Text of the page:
But a number of these same sources refused to discount the possibility, noting that the legislation that created FirstNet was passed just weeks after many public-safety advocates were told that the measure would not be part of that year’s omnibus bill.

This week’s subcommittee markup hearing provided most encouraging NG911 funding news in months, but several questions remain about the amended H.R. 7624.

The first whether the legislation can be passed this year, before the end of the congressional session. The proposed NG911 funding is part of legislation calling for a 3.1-3.45 GHz auction, but it currently is not part of the bill that would extend the FCC’s authority to conduct spectrum auctions—a bill that is considered “must pass” by most on Capitol Hill. Still, many Beltway sources are encouraged that the NG911 funding is accompanied by a high-priority item like fully funding the “rip and replace” initiative.

A second issue is the amount of money proposed in the amended legislation. Noting that public-safety officials sought $15 billion for NG911 in March 2021, many question whether $10 billion is enough to cover the full cost deploying NG911 nationwide, particularly with the integration of cybersecurity efforts and the recent inflation trends.

But even more important is that the NG911 funding remain at least at the $10 billion level. Last year, public safety saw NG911 funding in the Build Back Better legislation get reduced multiple times to just $500 million before the spending package ultimately failed.

Finally, one of the most notable questions is the timing of any funding for NG911, if this amended legislation is enacted. Under the amended language, the FCC and NTIA would have two years after enactment to identify which spectrum would be suitable for auction. At that point, the FCC would need to prepare for the auction and actually conduct it.

Even if all of these steps are executed smoothly, there is a realistic possibility that winning bidders from the mid-band auction would not deposit checks with the FCC for at least three years, with 911 centers potentially being in a state of limbo during this period.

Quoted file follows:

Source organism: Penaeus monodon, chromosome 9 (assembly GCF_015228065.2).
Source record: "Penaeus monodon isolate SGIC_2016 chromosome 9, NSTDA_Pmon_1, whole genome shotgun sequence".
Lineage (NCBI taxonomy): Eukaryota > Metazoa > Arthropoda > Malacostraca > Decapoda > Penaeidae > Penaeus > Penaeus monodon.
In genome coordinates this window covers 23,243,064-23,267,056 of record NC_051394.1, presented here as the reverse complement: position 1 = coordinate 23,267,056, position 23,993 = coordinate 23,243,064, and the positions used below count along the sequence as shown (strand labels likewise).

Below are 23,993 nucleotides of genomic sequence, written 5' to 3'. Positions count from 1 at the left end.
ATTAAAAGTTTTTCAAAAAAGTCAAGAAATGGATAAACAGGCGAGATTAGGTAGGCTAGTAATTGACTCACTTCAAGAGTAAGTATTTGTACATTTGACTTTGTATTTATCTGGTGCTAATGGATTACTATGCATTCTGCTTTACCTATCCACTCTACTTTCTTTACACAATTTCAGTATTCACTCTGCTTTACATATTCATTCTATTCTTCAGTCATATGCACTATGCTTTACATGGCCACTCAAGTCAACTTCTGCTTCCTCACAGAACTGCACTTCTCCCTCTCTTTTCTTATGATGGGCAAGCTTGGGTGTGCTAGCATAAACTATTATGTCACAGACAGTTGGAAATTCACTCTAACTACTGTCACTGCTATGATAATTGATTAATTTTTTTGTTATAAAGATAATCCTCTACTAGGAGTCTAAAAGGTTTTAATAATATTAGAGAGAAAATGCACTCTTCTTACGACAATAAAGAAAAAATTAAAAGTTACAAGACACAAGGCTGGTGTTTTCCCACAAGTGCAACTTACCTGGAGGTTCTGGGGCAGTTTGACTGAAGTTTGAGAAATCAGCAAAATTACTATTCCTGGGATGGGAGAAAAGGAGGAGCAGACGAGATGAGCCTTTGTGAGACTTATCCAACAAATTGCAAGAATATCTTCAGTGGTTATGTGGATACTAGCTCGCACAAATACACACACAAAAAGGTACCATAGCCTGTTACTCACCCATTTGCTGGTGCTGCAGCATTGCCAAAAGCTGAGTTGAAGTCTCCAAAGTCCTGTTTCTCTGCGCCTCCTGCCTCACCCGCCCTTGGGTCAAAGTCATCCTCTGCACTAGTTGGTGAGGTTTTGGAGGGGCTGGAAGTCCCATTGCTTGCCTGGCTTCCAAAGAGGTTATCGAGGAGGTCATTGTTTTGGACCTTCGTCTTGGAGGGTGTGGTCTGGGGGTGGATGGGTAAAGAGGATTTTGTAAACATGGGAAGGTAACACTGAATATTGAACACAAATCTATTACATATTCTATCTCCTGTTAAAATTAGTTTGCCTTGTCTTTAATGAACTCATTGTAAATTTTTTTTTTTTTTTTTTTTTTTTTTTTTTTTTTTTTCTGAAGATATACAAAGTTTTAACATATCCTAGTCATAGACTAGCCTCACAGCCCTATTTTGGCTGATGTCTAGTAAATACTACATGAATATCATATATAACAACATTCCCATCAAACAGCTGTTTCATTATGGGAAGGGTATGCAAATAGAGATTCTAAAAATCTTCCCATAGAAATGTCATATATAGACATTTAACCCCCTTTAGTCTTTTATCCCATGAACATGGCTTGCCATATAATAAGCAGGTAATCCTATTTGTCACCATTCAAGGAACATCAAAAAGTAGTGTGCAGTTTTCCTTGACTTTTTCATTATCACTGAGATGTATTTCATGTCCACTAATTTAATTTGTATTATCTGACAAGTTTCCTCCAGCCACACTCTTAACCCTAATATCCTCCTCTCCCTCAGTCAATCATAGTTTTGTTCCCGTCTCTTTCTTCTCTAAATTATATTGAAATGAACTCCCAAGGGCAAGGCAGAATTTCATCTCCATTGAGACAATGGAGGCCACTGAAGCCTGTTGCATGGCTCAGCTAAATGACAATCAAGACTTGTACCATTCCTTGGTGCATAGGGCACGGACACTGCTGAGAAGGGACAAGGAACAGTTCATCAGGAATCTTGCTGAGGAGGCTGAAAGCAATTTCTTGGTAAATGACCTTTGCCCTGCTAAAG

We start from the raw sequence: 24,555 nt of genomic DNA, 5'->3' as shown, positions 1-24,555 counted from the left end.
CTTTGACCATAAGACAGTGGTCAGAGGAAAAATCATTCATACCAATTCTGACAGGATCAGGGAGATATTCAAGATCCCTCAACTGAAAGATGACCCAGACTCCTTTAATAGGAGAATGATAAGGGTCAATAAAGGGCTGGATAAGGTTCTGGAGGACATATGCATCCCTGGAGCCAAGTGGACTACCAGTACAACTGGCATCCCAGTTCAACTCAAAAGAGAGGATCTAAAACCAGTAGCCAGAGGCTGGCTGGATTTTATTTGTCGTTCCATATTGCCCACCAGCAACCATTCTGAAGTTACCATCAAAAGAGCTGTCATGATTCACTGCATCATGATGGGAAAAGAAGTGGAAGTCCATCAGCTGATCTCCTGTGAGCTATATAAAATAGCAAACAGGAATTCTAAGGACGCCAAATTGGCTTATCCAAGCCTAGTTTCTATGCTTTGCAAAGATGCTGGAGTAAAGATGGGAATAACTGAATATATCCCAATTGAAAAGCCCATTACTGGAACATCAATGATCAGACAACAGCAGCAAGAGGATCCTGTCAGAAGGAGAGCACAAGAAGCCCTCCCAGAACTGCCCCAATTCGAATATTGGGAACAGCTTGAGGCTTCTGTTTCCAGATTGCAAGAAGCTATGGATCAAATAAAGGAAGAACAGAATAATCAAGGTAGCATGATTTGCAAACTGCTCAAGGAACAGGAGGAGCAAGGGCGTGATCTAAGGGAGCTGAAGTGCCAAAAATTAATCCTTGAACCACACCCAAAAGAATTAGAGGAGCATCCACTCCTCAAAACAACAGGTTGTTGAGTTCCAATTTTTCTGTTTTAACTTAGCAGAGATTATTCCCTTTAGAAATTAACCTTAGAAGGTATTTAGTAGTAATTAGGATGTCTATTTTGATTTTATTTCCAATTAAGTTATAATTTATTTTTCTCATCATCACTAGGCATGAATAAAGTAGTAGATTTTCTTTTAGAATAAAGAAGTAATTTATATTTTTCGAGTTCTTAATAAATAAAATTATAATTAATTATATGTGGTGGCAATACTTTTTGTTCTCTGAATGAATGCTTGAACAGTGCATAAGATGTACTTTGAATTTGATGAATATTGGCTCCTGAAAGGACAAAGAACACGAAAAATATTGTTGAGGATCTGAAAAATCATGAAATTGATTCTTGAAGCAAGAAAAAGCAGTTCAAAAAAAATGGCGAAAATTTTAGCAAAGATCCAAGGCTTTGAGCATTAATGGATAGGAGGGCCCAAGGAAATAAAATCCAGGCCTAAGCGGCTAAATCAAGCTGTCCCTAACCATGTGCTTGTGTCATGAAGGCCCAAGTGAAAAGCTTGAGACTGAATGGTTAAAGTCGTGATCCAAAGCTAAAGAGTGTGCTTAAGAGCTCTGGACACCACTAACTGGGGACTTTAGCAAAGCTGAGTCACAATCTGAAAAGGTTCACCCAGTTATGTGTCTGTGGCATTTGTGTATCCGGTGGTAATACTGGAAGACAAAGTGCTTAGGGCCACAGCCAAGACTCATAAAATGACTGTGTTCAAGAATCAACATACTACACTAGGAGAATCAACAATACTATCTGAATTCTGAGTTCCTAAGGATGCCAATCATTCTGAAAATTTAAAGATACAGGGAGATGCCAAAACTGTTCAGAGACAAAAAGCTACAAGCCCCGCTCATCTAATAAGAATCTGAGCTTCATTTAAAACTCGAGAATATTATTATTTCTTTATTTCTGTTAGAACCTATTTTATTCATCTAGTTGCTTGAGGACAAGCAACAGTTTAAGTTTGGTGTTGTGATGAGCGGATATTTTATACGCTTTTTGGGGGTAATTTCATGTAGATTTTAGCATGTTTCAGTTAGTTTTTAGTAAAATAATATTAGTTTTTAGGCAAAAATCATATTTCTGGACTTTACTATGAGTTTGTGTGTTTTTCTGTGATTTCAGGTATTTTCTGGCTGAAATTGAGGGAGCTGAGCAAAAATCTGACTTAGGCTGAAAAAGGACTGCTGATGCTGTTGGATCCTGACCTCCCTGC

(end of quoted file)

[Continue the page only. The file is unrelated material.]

A similar situation existed when the FirstNet Authority was created in 2012. Legislative language called for the FirstNet Authority to be funded with $7 billion in spectrum-auction proceeds, but that money was not raised available until the FCC received money from the AWS-3 auction that was completed in January 2015. In the interim, the FirstNet Authority was given access to as much as $2 billion to support operations until the spectrum-auction funds were available.

Whether a similar approach could be executed—or is even necessary—with NG911 funding is debatable. Whereas the FirstNet Authority was a new entity in 2012 and needed money to operate, the state and local governments that oversee 911 centers may not be in need of such “seed” money. However, proponents of this approach may note that some sort of early funding could allow initial NG911 deployments to be done that could help inform others that would be executed when the program is fully funded.

Even with such issues to resolve, support for the NG911 funding proposed during the subcommittee markup hearing was expressed by several interested parties, including NENA CEO Brian Fontes.

“NENA appreciates the effort to secure funding for Next Generation 911 (NG911), and we are open to working with the sponsors and all stakeholders to make sure that the funding package is adequate, workable, and timely,” Fontes said in a prepared statement. “The current lack of a predictable, reliable federal funding stands in the way of bringing NG911 service to every state, community, and tribal land.”

FCC Chairwoman Rosenworcel also expressed her support.

“As the old saying goes, you may only call 911 once in your life, but it will be the most important call you ever make,” Rosenworcel said in a prepared statement. “More than 600,000 people call 911 every day. Every one of those calls should be answered by a call center with full access to digital-age technologies. I applaud the Communications and Technology Subcommittee for their leadership on upgrading our nation’s 911 systems and using the auction of our public airwaves to do it.

“There are more than 6,000 911 call centers across the country and many of them are using legacy technology built for an era when calls in crisis came strictly from landline phones. We can do better than this. We can take the funds from our next spectrum auction to help make next-generation 911 a reality nationwide.”

Also issuing a statement of support was the Industry Council for Emergency Response Technologies (iCERT).

“The Industry Council for Emergency Response Technologies (iCERT) appreciates the efforts of the Energy & Commerce’s Subcommittee on Communications and Technology to provide funding for Next Generation 911 (NG911),” according to the iCERT statement.

“NG911 is critical to the safety and security of our citizens, communities, and country. iCERT looks forward to continuing to work with the subcommittee, the full committee, and all of Congress on advancing legislation that makes NG911 deployment a national priority, so that all citizens have access to these critical life-saving technologies.” Urgent Comms